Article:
Generating objects 25 to 100 times faster than traditional layer-based 3D printers, this new continuous-liquid approach to high-speed fabrication can create complex yet refined finished objects that are at once more pristine and quickly produced, all by harnessing oxygen and light to ‘grow’ results. Its inventors say their solution was inspired in part by a well-known, time-traveling, liquid-metal robot from a science fiction film and indeed both technologies may be poised to change the the future.
A group of scientists from the University of North Carolina have just published a paper in Science on the technology, filed for a patent and formed a company around it called Carbon3D, currently backed by $40,000,000 in funding. Essentially, a pool of photosensitive resin floating on a plane of dissolved oxygen provides the raw material bath, while a device suspended above draws resin up and out. The trick to hardening the substance as it is lifted lies in a UV light projector which emits a 2D cross-section of each layer, continuously changing shape as the device above is raised.
Watching it in action, it is easy to see how the idea came in part from the shape-shifting Terminator ‘upgrade’ first found in the second installation of the ongoing movie franchise. Emerging from a liquid pool, the resulting solid takes shape with remarkable speed.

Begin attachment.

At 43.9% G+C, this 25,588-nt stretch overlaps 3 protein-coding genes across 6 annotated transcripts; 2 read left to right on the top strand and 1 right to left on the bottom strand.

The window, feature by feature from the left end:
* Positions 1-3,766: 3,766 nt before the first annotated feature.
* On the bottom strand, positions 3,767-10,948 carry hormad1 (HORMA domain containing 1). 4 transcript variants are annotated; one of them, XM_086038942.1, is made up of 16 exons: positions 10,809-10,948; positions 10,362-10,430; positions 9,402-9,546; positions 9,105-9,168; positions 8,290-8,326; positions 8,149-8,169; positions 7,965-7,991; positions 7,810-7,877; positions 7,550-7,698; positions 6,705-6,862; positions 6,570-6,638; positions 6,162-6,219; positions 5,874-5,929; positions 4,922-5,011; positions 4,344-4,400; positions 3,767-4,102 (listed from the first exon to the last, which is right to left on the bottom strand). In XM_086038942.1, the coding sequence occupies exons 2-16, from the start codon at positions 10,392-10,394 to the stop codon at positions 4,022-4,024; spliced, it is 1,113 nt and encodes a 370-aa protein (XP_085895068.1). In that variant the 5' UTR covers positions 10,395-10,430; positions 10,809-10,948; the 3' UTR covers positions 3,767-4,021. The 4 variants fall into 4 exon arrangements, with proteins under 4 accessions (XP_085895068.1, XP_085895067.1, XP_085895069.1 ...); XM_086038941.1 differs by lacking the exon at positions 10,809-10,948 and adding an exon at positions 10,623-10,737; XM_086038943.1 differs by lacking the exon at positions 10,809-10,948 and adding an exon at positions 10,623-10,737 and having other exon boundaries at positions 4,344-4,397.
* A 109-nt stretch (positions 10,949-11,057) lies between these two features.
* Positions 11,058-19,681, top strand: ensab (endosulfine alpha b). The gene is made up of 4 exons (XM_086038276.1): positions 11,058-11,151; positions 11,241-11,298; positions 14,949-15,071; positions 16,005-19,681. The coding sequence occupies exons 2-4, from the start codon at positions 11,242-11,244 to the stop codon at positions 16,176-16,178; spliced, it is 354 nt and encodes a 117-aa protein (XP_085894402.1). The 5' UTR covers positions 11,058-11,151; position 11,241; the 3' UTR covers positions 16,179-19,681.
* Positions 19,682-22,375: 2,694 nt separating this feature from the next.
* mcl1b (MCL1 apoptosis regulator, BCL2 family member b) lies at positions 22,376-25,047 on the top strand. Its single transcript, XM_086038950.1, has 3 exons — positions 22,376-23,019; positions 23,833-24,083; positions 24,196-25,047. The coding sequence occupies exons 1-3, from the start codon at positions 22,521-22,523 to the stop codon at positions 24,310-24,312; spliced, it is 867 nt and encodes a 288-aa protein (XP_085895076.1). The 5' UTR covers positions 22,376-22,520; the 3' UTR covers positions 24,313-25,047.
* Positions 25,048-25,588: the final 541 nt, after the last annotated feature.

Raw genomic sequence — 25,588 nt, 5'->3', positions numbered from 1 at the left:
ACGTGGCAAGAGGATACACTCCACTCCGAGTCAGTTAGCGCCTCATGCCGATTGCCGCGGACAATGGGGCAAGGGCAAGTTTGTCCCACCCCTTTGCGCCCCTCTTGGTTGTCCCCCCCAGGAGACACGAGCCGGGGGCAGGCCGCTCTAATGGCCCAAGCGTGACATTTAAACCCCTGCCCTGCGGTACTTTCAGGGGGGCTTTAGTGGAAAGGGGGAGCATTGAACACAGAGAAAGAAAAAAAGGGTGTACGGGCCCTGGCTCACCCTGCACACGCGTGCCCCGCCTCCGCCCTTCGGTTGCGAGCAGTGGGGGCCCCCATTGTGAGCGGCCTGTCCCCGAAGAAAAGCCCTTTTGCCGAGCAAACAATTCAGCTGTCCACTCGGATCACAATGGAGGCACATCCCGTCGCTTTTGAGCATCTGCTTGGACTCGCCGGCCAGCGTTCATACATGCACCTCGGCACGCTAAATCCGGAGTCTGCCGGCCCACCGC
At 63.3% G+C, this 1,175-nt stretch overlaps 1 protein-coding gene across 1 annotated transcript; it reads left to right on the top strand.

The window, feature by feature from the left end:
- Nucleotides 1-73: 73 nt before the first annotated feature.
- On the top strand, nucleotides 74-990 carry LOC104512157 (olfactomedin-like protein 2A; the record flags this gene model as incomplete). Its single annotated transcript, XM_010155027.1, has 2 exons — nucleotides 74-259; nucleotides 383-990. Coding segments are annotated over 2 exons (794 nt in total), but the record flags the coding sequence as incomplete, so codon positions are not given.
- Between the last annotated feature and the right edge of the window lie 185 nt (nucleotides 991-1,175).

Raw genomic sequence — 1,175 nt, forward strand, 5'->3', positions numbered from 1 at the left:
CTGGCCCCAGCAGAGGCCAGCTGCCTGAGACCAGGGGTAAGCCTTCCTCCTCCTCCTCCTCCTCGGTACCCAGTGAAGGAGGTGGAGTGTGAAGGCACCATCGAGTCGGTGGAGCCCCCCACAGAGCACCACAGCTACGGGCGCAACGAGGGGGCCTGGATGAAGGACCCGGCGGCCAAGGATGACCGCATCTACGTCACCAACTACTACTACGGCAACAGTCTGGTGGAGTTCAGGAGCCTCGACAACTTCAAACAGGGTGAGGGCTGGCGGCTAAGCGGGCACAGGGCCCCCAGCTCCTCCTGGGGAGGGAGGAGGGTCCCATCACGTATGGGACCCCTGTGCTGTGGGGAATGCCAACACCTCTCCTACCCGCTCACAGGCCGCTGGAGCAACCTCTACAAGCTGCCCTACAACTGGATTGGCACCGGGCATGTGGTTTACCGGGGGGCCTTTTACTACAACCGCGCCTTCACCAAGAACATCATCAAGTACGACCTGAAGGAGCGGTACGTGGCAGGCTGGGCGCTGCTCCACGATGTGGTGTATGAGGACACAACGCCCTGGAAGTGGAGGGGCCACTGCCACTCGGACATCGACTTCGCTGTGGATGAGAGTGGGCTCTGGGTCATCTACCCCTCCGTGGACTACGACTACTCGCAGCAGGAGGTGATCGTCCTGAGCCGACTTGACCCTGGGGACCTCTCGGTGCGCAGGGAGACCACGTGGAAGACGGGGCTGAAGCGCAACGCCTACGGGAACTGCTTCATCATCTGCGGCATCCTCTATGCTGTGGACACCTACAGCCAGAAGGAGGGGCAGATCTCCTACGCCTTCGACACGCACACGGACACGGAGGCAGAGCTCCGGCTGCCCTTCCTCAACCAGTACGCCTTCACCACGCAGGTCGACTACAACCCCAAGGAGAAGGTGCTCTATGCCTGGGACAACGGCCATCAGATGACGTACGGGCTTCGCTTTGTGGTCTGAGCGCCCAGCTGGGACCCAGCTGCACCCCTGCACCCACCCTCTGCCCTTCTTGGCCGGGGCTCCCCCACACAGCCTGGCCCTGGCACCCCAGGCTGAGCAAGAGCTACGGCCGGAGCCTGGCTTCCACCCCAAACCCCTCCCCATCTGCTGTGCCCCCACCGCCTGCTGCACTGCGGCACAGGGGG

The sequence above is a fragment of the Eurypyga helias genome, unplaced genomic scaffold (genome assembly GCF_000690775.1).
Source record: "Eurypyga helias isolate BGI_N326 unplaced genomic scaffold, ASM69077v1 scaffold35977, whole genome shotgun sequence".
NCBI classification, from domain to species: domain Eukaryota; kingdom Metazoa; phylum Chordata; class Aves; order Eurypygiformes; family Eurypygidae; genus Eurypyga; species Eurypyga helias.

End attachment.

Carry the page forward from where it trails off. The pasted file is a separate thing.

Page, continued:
Effectively, each layer of the object is not only printed at once, but without delays in between – hence “continuous liquid interface production.” In contrast, normal 3d printers are limited in part by the printer heads that deposit materials one point at a time, moving along each plane before moving up to the next level. “Traditional 3D printing requires a number of mechanical steps, repeated over and over again in a layer-by-layer approach. CLIP is a chemical process that carefully balances light and oxygen to eliminate the mechanical steps and the layers.”
Moreover, unlike many current models, the continuous production method eliminates rough edges and forms a fully-solid object that, depending on the materials used, could result in a cleaner and stronger finished product. Indeed, the device supports a range of both solid and flexible polymers, giving it potential for all kinds of applications. “Parts printed with CLIP are much more like injection-molded parts. CLIP produces consistent and predictable mechanical properties, creating parts that are smooth on the outside and solid on the inside.”
Meanwhile, materials like “elastomers cover a range of needs, from the high elasticity needed for athletic shoes to the strength and temperature resistance needed for automotive parts.” Currently, the device on display is just a prototype, but once put into commercial production it could well be a pivotal piece in transitioning the 3D printing industry from a slow-growing niche to a full-fledged revolution for making everything from rapid prototypes to other useful objects at speed.